If you’re a Facebook friend of mine you know I’ve been working on a pesky Shostakovitch piece, Dance 1, for this Sunday’s community band concert. It’s hard. Not the key it’s arranged in, or, really, any particular part of it, done at a manageable tempo. But this one is presto, which translates to really really really fast. Please click on the link above, it’s a YouTube post of a group playing the same arrangement we’ll be doing, a three minute and eleven second thrill ride.
I let this piece stress me out.
I’ve practiced many nights, starting at a slower tempo and working out difficult fingerings, going over and over passages until my fingers could remember what my eyes and brain couldn’t always coordinate. Every evening this past week I worked at a faster tempo.
I shouldn’t let playing music stress me. The whole idea behind a community band is to provide an opportunity for people to continue playing after school. People that aren’t professional musicians but who loved to play as young people have the chance to reconnect with others just like them, all working toward a common goal – make some music and have some fun.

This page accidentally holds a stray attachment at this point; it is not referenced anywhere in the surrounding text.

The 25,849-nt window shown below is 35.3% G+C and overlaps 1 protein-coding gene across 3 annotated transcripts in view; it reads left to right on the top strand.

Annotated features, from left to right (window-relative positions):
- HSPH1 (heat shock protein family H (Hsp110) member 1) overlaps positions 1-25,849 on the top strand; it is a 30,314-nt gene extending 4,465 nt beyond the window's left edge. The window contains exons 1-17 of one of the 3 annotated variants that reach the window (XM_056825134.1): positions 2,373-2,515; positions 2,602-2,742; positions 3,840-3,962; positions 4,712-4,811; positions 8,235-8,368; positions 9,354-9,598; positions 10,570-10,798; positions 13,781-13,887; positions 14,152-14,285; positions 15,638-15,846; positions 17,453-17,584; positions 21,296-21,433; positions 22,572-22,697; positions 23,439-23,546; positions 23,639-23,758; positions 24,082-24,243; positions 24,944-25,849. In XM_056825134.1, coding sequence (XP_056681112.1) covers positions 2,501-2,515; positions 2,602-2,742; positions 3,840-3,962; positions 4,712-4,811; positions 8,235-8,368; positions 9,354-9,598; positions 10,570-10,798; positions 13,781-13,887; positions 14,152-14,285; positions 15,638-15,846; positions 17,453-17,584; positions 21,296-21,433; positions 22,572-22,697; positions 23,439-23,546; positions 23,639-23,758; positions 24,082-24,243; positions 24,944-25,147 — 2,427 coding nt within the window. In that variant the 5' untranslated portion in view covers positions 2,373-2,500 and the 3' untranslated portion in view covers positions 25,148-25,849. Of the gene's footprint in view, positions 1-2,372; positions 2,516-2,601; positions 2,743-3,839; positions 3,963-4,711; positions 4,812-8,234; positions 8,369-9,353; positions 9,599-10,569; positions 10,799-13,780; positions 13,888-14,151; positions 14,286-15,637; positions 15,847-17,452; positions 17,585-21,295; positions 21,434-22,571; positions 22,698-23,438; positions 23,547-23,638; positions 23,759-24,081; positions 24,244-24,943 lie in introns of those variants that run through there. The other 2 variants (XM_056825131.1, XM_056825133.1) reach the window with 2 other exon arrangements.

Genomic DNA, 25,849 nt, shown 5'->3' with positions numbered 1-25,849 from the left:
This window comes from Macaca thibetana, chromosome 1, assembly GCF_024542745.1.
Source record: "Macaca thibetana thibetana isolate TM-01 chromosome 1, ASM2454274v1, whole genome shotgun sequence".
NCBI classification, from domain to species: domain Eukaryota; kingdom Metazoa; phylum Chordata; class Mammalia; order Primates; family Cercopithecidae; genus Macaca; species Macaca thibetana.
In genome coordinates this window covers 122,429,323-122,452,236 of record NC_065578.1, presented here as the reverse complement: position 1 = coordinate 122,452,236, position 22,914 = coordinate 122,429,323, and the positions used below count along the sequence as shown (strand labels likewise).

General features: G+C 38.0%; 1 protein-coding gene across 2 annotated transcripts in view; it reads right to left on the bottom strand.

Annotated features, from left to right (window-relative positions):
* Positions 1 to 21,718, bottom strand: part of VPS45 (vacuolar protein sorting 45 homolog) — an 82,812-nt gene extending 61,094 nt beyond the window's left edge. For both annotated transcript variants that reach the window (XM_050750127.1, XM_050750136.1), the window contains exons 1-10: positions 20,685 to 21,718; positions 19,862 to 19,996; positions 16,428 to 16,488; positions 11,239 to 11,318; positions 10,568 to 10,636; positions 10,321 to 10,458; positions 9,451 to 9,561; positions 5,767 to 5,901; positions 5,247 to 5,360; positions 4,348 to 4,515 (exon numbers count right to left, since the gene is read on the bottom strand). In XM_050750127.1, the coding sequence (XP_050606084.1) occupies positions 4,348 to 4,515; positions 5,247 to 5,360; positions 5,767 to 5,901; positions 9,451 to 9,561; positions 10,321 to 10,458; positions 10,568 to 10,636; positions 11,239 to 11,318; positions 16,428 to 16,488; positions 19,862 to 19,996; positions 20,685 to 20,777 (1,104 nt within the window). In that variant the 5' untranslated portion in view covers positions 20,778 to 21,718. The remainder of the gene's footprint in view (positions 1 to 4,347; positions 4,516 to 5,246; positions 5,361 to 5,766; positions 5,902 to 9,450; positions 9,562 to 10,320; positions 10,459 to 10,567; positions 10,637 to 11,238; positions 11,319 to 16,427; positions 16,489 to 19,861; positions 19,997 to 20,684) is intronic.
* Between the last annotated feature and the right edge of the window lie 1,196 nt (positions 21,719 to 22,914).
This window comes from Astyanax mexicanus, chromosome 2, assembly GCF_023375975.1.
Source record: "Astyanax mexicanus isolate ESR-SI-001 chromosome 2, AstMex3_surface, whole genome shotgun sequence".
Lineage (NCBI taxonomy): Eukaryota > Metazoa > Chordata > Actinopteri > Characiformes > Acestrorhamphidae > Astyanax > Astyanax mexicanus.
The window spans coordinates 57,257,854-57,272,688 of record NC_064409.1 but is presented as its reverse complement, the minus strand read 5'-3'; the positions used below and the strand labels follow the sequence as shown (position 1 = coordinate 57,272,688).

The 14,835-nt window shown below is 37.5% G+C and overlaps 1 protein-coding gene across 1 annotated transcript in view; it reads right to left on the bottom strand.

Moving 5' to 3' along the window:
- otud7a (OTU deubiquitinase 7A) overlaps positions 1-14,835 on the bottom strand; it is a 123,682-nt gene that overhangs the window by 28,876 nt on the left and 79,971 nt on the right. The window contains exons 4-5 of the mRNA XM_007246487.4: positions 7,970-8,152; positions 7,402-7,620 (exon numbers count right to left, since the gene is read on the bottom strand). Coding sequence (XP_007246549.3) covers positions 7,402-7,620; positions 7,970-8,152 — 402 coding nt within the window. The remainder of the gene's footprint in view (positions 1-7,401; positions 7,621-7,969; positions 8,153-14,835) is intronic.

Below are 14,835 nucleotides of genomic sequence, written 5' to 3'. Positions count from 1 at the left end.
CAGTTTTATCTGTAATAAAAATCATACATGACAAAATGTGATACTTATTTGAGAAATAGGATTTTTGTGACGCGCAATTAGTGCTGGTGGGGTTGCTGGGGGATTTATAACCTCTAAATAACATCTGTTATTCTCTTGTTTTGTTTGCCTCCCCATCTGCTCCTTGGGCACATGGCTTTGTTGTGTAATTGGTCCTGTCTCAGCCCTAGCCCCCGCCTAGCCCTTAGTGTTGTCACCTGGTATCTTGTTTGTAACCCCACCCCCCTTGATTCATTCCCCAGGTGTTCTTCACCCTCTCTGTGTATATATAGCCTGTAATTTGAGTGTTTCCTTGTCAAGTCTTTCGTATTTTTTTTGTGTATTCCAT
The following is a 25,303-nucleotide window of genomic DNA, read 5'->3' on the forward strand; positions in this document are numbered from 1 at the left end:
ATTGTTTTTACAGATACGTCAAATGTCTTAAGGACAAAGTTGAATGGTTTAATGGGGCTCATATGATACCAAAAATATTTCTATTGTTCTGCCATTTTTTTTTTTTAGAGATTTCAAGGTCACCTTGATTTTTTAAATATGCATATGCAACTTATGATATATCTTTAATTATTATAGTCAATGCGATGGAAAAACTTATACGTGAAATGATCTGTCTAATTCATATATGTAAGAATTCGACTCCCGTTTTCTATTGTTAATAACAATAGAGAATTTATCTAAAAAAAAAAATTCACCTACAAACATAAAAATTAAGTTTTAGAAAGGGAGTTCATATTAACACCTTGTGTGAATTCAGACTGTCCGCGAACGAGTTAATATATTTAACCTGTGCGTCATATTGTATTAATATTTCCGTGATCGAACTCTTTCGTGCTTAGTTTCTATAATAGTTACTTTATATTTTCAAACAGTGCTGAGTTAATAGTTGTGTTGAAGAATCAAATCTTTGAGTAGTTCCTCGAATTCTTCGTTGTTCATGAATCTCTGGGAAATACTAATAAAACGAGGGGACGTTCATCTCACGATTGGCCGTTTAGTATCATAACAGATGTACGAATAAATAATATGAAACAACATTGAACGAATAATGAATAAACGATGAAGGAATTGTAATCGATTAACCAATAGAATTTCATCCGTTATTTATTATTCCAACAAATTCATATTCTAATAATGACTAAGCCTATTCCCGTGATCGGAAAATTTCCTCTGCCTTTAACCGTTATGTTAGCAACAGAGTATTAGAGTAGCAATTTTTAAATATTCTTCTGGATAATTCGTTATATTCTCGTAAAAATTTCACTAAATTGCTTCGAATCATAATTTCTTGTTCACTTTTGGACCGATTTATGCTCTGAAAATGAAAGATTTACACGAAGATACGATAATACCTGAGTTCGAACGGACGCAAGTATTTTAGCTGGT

In our band several generations are represented, and that’s special. We have people that some would label elderly and kids just getting their drivers licenses. This season I’m sitting between a tenth grade boy and a ninth grade girl. Sometimes the sheer drama of their lives overwhelms me. I’m not typically a lover of kids. Individually there have been some I really like, but mostly I think they’re best enjoyed at a healthy distance.
But here’s where this week’s smile comes from.
Tuesday was the last rehearsal before our concert. Everyone was pretty worried about this particular piece. When the conductor asked us to pull out Dance 1 we all took a collective deep breath. And then we began. One hundred fifty beats per minute, and the music just soared. The runs climbed and dipped, the trills thrilled, the beat pulsed. And when we got to the end of page four the conductor put her baton down and sort of hugged herself.
And she smiled.
In the back row of clarinets there were quiet grins and a few high fives. Kids on both sides of me sat back satisfied. The ninth grader told me she liked sitting back there with us. I told her I liked having her next to me too. The tenth grader, who generally doesn’t engage with me actually looked at me and smiled.
Music brought a whole bunch of disparate people together. Music made us all work hard for a common goal. Music made us all, for that moment, beyond happy.
Music made us smile.